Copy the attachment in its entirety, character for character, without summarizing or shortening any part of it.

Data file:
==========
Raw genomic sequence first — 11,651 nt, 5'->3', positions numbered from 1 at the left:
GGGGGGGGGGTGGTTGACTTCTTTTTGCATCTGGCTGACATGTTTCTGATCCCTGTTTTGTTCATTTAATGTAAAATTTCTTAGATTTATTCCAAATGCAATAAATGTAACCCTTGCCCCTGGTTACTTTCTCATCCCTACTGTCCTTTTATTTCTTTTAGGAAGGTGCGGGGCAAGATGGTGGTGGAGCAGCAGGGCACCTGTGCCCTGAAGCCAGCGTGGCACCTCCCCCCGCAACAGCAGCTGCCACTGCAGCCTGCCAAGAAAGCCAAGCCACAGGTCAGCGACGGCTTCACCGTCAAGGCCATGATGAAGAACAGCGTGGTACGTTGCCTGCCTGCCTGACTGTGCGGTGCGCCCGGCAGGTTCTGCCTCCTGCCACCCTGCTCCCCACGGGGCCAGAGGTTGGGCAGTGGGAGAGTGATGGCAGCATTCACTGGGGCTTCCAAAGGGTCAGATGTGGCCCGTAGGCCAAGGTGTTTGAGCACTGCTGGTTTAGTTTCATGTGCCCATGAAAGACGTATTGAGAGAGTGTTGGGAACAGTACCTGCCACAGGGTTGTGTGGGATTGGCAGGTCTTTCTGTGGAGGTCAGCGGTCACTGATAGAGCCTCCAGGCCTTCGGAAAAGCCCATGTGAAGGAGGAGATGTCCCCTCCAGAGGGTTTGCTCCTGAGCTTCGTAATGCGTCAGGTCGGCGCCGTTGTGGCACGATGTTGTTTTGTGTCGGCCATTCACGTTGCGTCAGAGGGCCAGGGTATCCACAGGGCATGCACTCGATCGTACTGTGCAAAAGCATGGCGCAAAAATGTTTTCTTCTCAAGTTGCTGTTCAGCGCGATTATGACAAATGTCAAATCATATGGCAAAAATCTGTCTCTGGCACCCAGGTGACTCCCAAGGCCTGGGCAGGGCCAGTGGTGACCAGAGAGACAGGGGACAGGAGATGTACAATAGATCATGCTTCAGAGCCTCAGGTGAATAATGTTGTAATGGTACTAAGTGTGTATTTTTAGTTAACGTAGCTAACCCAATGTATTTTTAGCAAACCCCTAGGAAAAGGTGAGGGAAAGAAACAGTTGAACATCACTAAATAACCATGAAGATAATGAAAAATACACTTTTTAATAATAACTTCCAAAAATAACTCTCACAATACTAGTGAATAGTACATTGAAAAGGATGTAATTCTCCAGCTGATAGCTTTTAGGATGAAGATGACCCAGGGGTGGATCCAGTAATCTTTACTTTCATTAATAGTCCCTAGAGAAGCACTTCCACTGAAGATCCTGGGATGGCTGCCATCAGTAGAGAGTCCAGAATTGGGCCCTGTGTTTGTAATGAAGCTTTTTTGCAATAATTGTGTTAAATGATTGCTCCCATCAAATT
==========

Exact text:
Raw genomic sequence first — 11,651 nt, 5'->3', positions numbered from 1 at the left:
GGGGGGGGGGTGGTTGACTTCTTTTTGCATCTGGCTGACATGTTTCTGATCCCTGTTTTGTTCATTTAATGTAAAATTTCTTAGATTTATTCCAAATGCAATAAATGTAACCCTTGCCCCTGGTTACTTTCTCATCCCTACTGTCCTTTTATTTCTTTTAGGAAGGTGCGGGGCAAGATGGTGGTGGAGCAGCAGGGCACCTGTGCCCTGAAGCCAGCGTGGCACCTCCCCCCGCAACAGCAGCTGCCACTGCAGCCTGCCAAGAAAGCCAAGCCACAGGTCAGCGACGGCTTCACCGTCAAGGCCATGATGAAGAACAGCGTGGTACGTTGCCTGCCTGCCTGACTGTGCGGTGCGCCCGGCAGGTTCTGCCTCCTGCCACCCTGCTCCCCACGGGGCCAGAGGTTGGGCAGTGGGAGAGTGATGGCAGCATTCACTGGGGCTTCCAAAGGGTCAGATGTGGCCCGTAGGCCAAGGTGTTTGAGCACTGCTGGTTTAGTTTCATGTGCCCATGAAAGACGTATTGAGAGAGTGTTGGGAACAGTACCTGCCACAGGGTTGTGTGGGATTGGCAGGTCTTTCTGTGGAGGTCAGCGGTCACTGATAGAGCCTCCAGGCCTTCGGAAAAGCCCATGTGAAGGAGGAGATGTCCCCTCCAGAGGGTTTGCTCCTGAGCTTCGTAATGCGTCAGGTCGGCGCCGTTGTGGCACGATGTTGTTTTGTGTCGGCCATTCACGTTGCGTCAGAGGGCCAGGGTATCCACAGGGCATGCACTCGATCGTACTGTGCAAAAGCATGGCGCAAAAATGTTTTCTTCTCAAGTTGCTGTTCAGCGCGATTATGACAAATGTCAAATCATATGGCAAAAATCTGTCTCTGGCACCCAGGTGACTCCCAAGGCCTGGGCAGGGCCAGTGGTGACCAGAGAGACAGGGGACAGGAGATGTACAATAGATCATGCTTCAGAGCCTCAGGTGAATAATGTTGTAATGGTACTAAGTGTGTATTTTTAGTTAACGTAGCTAACCCAATGTATTTTTAGCAAACCCCTAGGAAAAGGTGAGGGAAAGAAACAGTTGAACATCACTAAATAACCATGAAGATAATGAAAAATACACTTTTTAATAATAACTTCCAAAAATAACTCTCACAATACTAGTGAATAGTACATTGAAAAGGATGTAATTCTCCAGCTGATAGCTTTTAGGATGAAGATGACCCAGGGGTGGATCCAGTAATCTTTACTTTCATTAATAGTCCCTAGAGAAGCACTTCCACTGAAGATCCTGGGATGGCTGCCATCAGTAGAGAGTCCAGAATTGGGCCCTGTGTTTGTAATGAAGCTTTTTTGCAATAATTGTGTTAAATGATTGCTCCCATCAAATT